Monumental flight of steps to the South Block


The Dome of the South Block


Inside the masssive dome
The Rashtrapati Bhavan on the end of the axis is the undoubted focus of the composition, with the large black stone clad dome above the front entrance portico creating a strong visual composition. The whole composition is designed around a massive square with many open areas and courtyards within, with separate wings for the Viceroy and Guests. It is massive in size, being larger than the Palace of Versailles, with 340 rooms, 227 columns & 2.4 kilometres of corridors, set in a 330 acre estate.
A major portion of the construction of the buildings was done by the contractor Mr.Shoba Singh, who is the father of author Khushwant Singh.
Rashrapathi Bhavan with the Jaipur column in front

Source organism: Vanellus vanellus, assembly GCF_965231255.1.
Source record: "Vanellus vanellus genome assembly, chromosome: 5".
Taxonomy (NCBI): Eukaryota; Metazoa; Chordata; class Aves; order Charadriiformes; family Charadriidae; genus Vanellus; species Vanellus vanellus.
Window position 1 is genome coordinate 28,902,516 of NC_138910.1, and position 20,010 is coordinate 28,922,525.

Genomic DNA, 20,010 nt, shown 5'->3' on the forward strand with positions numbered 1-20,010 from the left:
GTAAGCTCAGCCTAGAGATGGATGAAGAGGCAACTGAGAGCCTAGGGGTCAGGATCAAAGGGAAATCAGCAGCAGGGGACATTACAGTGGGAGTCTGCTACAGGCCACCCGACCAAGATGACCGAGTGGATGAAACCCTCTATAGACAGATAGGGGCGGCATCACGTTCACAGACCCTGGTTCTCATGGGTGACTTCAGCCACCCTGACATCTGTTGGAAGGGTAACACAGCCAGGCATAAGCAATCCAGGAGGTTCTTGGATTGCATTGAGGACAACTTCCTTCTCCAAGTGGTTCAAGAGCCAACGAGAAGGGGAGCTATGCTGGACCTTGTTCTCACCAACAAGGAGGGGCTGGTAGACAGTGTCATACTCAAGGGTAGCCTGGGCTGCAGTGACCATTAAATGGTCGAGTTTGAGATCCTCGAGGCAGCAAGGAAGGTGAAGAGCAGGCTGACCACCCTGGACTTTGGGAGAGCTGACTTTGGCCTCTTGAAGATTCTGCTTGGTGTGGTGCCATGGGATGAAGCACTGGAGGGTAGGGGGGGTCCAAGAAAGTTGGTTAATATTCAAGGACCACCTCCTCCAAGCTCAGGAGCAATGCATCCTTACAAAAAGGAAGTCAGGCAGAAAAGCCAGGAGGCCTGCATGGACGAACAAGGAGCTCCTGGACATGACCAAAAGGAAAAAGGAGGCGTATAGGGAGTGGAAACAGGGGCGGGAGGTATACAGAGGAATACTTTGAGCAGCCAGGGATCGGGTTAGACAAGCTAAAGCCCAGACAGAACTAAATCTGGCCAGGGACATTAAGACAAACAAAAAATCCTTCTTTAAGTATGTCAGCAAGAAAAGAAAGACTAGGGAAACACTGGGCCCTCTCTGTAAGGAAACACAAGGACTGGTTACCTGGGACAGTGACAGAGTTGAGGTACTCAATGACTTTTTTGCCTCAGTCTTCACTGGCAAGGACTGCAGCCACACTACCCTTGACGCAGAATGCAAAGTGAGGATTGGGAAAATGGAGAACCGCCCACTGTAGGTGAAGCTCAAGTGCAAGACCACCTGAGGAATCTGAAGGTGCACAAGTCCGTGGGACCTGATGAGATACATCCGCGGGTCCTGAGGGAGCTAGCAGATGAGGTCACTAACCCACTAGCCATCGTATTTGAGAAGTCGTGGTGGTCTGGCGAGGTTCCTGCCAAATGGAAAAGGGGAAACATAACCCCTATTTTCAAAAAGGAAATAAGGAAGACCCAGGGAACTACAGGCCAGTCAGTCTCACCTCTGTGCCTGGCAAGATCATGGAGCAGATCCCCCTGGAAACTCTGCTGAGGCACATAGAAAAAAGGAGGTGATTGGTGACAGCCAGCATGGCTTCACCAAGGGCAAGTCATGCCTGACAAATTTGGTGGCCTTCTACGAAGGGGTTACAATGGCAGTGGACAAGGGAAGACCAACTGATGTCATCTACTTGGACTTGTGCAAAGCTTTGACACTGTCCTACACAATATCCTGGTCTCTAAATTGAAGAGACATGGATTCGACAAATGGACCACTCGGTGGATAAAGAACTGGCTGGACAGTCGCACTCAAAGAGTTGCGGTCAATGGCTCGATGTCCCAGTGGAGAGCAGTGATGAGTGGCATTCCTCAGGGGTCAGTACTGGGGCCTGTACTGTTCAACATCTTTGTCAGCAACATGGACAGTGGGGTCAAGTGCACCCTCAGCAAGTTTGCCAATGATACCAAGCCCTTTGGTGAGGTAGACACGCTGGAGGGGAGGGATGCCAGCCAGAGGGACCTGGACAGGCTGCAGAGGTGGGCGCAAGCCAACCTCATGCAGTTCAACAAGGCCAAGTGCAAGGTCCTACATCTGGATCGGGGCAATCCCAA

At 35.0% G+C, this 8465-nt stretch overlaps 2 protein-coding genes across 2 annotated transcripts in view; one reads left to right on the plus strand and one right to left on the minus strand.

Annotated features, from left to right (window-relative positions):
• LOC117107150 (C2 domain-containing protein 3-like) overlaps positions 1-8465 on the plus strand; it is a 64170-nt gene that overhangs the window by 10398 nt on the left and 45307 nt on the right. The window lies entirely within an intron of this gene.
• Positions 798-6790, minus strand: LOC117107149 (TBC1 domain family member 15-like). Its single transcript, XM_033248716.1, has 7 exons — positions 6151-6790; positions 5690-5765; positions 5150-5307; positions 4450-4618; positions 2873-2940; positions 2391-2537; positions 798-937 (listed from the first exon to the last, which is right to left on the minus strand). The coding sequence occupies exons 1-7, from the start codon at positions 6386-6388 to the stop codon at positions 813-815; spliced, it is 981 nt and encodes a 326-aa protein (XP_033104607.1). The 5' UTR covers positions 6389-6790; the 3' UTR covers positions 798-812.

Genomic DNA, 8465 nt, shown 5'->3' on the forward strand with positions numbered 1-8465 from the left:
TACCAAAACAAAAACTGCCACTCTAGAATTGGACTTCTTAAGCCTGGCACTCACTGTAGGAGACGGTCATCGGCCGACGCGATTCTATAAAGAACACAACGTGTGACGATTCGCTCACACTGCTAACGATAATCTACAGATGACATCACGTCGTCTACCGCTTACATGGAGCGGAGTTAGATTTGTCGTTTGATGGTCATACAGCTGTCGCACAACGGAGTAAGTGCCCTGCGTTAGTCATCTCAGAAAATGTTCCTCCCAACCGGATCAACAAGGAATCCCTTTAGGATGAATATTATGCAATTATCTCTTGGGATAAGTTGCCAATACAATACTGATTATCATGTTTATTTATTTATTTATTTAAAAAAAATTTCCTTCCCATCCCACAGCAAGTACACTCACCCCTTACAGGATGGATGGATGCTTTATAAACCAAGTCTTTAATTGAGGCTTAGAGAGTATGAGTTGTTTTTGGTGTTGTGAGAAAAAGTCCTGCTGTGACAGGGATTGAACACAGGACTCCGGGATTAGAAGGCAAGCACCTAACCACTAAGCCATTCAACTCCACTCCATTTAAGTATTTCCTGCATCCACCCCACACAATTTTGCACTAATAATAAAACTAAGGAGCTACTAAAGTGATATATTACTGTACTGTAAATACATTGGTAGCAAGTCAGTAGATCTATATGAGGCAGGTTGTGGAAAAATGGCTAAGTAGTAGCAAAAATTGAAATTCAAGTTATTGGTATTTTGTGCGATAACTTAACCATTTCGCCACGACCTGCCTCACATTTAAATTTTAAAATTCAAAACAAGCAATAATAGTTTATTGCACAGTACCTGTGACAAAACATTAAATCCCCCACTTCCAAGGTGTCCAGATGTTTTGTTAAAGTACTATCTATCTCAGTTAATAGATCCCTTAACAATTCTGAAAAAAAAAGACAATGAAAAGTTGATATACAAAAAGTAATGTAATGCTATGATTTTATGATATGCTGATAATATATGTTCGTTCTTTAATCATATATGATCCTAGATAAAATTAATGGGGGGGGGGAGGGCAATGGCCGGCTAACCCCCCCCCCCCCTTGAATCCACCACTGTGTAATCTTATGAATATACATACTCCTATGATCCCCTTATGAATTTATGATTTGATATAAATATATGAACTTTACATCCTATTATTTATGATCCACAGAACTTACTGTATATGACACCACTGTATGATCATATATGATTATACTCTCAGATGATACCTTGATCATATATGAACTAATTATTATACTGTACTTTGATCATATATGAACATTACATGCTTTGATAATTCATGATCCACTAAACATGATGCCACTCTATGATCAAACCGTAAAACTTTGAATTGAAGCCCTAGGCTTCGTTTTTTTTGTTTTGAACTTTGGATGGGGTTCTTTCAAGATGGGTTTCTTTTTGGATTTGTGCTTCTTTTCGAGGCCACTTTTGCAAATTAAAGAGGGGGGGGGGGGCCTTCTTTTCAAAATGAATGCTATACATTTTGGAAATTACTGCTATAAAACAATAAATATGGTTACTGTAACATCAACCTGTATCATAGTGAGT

Entrance facade of the Rashtrapathi Bhavan
View towards the India Gate


Illuminated for the Beating the Retreat ceremony


India Gate


Inscriptions on top of the India Gate
The India Gate, originally known as the All India War Memorial is situated on the other end of the Rajpath. This monument, designed by Lutyens, was built to commemorate the Indian soldiers under the British Raj who lost their lives in the 1st World war. After independence, it was converted to house the 'Amar Javan Jyothi' - the Tomb of the Unknown Soldier, where an eternal flame burns. The Gate is 42m tall and is a favourite open space in the city with families using it in the evenings & during holidays.

Tuesday, July 19, 2011

KUTHIRAMALIKA IN TRIVANDRUM, KERALA

The Kuthiramaalika in Trivandrum is located inside the fort complex, on the leftside of the main approach axis of the Padmanabhaswamy temple. This complex of buildings along with the Padmanabhapuram palace is one of the best examples of traditional Kerala architecture, with its beautiful wooden architecture and climate sensitive spaces.

The Entrance to the building with the horsehead brackets which give the name 'Kuthiramalika'

The external facade as seen from the road in front of Padmanabhaswamy Temple